With Ian forming in the Gulf, the information below is offered to help you prepare – especially those who are new to the area. It is in no way meant to incite panic or drive people to clear store shelves.
If you live in Westchase or the Northwest neighborhoods that receive WOW, you live in a hurricane storm surge evacuation zone. As storm season ramps up, it is important to know your evacuation zone.
To find your zone using your street address, click here.
All of these zones can experience hurricane storm surges. As storm surge is, by far, the biggest killer in hurricanes, residents should comply with all county evacuation notices. The rule of thumb is “Hide from the wind; run from the water.”
Online Hurricane Links
The following links offer useful information from trusted sources.
Hillsborough County Hurricane and Storm Preparedness
Hillsborough County’s storm resources include a list of items to have in preparation for a hurricane, options for dealing with your pet (Never leave a pet behind in an evacuation.), and their annual disaster planning guide dispels hurricane preparation myths and offers information on the nearest storm shelters.
Hillsborough County Emergency Alerts
HCFL Alert is designed to keep you informed about local emergencies, everyday events, and county news that’s important to you. When you sign up, you can choose which updates you’d like to receive and how you’d like to receive them: by voice, text or email.
Hurricane Evacuation Assessment Tool
The county’s Hurricane Evacuation Assessment Tool allows you to plug in your street address to determine your home’s specific evacuation zone and the nearest public storm shelters.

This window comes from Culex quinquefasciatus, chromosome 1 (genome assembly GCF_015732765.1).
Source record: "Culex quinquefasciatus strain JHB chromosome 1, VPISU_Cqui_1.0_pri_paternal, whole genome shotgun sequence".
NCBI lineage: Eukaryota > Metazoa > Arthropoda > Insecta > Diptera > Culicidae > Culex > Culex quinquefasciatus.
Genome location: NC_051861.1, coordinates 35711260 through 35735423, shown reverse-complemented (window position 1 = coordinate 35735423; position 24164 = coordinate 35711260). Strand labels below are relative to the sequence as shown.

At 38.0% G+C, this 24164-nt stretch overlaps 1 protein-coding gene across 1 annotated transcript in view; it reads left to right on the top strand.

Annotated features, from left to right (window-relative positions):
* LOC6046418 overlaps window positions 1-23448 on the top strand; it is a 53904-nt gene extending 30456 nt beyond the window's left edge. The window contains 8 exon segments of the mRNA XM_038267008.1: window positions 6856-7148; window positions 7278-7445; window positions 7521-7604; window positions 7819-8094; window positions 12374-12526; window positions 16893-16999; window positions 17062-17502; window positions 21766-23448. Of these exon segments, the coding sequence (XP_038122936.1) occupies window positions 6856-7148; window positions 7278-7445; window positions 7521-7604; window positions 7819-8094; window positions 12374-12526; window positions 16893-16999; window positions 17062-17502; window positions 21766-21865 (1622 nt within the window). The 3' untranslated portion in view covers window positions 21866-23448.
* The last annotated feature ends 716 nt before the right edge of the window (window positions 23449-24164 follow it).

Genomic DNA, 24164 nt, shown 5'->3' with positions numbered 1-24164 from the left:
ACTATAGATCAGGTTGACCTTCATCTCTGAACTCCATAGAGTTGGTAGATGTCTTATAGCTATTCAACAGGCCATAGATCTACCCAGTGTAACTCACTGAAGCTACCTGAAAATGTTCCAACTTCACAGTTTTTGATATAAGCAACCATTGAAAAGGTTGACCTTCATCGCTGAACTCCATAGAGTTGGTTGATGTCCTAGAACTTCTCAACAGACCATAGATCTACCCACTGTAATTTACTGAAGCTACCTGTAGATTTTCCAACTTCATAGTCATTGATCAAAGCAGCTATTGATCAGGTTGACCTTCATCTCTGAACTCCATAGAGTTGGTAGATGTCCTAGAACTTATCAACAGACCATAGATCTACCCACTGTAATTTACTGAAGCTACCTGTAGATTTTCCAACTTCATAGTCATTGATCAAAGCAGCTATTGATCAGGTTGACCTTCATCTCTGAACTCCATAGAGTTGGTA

Florida Division of Emergency Management
The Florida Division of Emergency Management offers a helpful site to aid you in the development of a hurricane plan—and your supply list. Click on Plan and Prepare.
Log onto Florida Health’s site and search for Hurricane and Hurricane Information Fact Sheets. You’ll find helpful links regarding building a storm kit and addressing children’s anxieties about storms.
The National Hurricane Center’s site posts expected storm trajectories and updates that are used by all local weather forecasters. It’s updated at 5 a.m., 11 a.m., 5 p.m. and 11 p.m. daily.
Planning your Emergency Kit
Contents of disaster supply kits vary, depending on whether a family has children, pets, or members with disabilities. Remember, you only need to buy what your family needs for a short time frame. This is not the time to hoard and deprive others of necessary supplies. At a minimum, storm supplies should include:
- A minimum of one gallon of water per person, per day, for at least seven days
- Food that does not need refrigeration (canned goods, protein bars, peanut butter, etc.) that can feed your family (and pets) up to seven days
- A gas grill (with a backup tank) or propane camping stove with extra fuel along with a lighter or matches
- Plastic sheeting and blue tarps to cover potential roof/window damage
- A manual can opener and disposable utensils/plates
- A two-week supply of medicines; keep an updated list of family medicines and dosages, along with doctor and pharmacy phone numbers
- Personal hygiene items such as toothbrushes, toothpaste, deodorant, toilet paper, and, if appropriate, diapers and baby wipes
- In case of evacuation, keep in one, safe, portable, watertight container all important papers including driver’s license, special medical information, insurance policies, property inventories, and your insurance agent’s name and phone number
- A battery-powered radio and flashlight
- A first-aid kit
- Cash and coins (if power is lost, ATMs and credit card machines will not function)
Florida Division of emergency management offers a printable checklist here.